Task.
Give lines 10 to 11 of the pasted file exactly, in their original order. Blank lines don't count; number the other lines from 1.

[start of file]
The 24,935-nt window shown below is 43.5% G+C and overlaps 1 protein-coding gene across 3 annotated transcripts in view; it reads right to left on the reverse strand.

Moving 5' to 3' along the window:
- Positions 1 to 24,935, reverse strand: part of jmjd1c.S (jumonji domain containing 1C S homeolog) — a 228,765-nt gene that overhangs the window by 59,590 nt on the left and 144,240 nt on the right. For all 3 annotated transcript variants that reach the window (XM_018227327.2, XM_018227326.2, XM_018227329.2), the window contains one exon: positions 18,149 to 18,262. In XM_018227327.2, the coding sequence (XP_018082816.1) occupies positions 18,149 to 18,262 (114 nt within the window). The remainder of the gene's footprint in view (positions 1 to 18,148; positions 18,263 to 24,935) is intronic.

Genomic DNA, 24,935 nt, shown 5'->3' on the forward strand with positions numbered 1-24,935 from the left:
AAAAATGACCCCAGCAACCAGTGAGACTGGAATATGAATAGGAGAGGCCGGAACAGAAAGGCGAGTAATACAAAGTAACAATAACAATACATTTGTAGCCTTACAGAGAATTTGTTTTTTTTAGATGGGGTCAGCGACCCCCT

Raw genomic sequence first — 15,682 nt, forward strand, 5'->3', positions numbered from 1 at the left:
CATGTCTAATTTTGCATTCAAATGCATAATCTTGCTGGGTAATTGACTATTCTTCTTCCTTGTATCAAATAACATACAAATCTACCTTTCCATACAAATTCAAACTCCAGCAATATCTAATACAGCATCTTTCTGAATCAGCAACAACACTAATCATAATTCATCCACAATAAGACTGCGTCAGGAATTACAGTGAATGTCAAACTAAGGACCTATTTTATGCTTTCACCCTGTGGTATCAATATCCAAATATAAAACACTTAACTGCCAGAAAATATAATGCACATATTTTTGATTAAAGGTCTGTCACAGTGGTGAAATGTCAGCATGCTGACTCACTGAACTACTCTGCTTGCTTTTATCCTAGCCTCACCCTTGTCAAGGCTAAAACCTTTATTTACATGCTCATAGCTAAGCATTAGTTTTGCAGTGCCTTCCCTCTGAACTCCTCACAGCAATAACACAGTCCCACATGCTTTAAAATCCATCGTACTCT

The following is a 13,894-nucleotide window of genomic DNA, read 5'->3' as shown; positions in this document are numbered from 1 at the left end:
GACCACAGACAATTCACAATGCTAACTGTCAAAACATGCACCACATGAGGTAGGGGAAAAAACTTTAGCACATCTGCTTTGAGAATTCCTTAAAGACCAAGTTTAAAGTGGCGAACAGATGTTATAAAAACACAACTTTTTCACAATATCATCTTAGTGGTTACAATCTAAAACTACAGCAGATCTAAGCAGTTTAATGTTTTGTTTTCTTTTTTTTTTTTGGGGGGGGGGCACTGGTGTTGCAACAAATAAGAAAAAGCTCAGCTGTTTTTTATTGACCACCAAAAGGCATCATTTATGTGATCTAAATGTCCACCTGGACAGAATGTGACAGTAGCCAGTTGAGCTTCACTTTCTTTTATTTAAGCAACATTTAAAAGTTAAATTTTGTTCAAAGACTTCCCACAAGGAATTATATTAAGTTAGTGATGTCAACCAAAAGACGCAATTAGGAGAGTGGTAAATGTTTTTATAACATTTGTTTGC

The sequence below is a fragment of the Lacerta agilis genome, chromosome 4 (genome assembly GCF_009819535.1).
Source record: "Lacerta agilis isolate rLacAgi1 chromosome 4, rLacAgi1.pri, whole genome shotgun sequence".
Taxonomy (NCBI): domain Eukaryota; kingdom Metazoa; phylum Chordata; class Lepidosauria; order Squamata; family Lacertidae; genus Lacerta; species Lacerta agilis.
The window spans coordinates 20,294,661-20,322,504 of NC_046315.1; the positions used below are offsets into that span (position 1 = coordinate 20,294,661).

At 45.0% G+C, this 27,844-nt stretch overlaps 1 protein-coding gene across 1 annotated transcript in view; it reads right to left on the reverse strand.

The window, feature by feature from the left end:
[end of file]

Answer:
The sequence below is a fragment of the Lacerta agilis genome, chromosome 4 (genome assembly GCF_009819535.1).
Source record: "Lacerta agilis isolate rLacAgi1 chromosome 4, rLacAgi1.pri, whole genome shotgun sequence".